“My proposal to the board is to shut it all down,” said Leon Bligen, a local homeowner who said that despite the fact that he owns, he is concerned about the fate of his neighbors in East Harlem. “The affordable housing that is going to be put in place is only a small percent of the total apartments.”

“I keep asking, where the hell do I fit in?” asked Cecelia Grant, explaining that she is street homeless and has lived in El Barrio since the 1970s. “How many people are going to be displaced, and how many homeless people are you going to place?”

“You don’t have to say yes with conditions—you can say no,” said East Harlem Preservation’s Marina Ortiz.

A representative from the New York Academy of Medicine shared the organization’s conclusion that the city’s Draft Environmental Impact Statement (DEIS) makes a “significant underestimation” of the potential impacts of the rezoning on neighborhood health, mainly because the plan underestimates the potential for displacement, which can itself have a variety of health consequences. (The DEIS predicts only 27 residents will be directly displaced by demolition, and argues that the rezoning will not exacerbate indirect displacement associated with rising rents.)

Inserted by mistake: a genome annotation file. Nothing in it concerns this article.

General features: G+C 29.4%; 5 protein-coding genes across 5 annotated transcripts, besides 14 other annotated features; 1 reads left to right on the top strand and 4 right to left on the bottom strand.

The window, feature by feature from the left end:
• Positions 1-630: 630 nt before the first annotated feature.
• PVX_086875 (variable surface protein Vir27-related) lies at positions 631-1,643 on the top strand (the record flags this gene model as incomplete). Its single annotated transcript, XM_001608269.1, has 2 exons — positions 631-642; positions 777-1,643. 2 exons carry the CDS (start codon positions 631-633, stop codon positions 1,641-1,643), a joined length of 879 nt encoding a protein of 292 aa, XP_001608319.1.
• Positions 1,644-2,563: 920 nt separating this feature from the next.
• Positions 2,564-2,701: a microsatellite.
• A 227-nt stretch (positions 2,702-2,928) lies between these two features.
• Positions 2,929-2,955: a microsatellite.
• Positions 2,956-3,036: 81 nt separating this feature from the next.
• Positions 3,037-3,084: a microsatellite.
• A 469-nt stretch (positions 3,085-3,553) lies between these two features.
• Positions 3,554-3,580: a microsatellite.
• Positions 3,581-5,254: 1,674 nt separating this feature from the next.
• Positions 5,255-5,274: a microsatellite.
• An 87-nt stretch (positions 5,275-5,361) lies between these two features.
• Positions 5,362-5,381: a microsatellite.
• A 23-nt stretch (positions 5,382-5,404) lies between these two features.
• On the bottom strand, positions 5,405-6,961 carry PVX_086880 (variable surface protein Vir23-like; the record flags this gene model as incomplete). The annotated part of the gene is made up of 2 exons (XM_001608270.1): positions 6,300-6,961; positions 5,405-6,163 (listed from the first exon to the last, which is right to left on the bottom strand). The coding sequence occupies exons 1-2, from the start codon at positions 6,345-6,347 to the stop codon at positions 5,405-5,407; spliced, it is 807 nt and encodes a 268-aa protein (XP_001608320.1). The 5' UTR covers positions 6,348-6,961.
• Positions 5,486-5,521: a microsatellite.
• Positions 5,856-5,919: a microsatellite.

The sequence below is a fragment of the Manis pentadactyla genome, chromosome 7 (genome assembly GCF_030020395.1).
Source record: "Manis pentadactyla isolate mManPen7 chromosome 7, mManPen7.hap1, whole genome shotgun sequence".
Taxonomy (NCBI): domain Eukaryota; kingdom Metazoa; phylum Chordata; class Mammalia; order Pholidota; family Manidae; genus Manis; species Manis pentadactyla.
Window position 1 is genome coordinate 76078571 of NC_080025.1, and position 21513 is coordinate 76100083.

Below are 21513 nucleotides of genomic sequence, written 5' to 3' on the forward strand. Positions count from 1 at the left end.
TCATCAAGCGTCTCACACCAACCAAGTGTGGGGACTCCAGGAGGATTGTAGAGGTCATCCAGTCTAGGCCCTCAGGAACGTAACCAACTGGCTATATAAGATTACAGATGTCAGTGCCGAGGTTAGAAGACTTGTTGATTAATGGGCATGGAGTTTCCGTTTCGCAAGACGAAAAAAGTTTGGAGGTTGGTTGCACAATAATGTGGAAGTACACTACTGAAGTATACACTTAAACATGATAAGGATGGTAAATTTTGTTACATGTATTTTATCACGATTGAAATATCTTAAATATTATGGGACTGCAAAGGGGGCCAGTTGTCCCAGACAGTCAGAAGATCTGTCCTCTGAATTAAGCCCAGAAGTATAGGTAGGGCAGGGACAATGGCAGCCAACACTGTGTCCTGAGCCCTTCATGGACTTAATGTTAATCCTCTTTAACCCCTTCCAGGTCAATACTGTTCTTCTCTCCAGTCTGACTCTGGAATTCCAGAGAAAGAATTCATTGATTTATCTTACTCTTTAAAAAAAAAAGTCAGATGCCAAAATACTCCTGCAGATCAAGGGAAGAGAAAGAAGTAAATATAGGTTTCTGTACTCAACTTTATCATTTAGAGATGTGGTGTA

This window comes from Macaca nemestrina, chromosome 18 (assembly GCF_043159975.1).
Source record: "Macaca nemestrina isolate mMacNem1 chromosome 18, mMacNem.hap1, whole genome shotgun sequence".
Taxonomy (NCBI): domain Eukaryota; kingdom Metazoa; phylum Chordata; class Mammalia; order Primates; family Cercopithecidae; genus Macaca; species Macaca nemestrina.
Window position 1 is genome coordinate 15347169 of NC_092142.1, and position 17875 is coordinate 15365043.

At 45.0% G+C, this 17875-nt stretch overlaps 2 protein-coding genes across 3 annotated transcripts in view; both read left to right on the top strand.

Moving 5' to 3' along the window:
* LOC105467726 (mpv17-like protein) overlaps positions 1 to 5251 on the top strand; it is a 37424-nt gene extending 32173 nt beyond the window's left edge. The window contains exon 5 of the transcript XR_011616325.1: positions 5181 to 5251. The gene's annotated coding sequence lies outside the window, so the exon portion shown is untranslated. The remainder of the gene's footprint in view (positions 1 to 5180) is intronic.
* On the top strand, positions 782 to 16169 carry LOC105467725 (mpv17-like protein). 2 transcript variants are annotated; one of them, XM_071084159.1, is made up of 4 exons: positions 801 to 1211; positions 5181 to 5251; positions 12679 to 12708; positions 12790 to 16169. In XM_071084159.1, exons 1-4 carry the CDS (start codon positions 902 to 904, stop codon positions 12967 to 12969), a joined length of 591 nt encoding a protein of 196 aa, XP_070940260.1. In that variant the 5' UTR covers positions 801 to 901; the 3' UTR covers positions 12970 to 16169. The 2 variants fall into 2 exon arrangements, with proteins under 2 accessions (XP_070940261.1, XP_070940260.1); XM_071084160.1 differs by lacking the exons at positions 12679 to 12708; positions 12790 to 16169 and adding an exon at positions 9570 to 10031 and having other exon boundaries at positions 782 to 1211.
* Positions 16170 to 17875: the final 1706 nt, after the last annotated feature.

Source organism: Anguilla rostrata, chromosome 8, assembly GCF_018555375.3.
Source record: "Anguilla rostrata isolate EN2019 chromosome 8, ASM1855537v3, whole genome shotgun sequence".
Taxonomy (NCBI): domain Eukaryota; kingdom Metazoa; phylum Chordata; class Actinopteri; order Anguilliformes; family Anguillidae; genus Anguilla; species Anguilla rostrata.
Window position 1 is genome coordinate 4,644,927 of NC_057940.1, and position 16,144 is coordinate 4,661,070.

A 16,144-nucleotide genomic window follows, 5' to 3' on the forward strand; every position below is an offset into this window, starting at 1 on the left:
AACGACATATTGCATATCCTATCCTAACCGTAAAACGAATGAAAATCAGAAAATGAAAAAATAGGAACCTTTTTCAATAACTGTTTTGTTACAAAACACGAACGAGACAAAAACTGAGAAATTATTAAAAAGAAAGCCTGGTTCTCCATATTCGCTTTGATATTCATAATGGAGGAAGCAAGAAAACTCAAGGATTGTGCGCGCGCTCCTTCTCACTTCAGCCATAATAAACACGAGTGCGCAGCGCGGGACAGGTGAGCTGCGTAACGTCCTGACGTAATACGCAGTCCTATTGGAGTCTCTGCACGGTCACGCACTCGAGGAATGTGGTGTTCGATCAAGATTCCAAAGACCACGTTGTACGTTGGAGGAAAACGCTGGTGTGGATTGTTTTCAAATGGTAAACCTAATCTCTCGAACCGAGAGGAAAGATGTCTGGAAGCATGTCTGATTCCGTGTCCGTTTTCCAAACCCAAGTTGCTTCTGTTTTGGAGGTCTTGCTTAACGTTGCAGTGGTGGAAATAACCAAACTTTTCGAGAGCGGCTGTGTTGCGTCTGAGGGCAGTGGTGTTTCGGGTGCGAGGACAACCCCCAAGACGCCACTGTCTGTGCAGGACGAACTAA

After the committee’s vote, there were shouts of relief from the audience and, in stark contrast to the protests that have ended so many recent meetings, warm exchanges of goodnight between rezoning critics and members of the community board.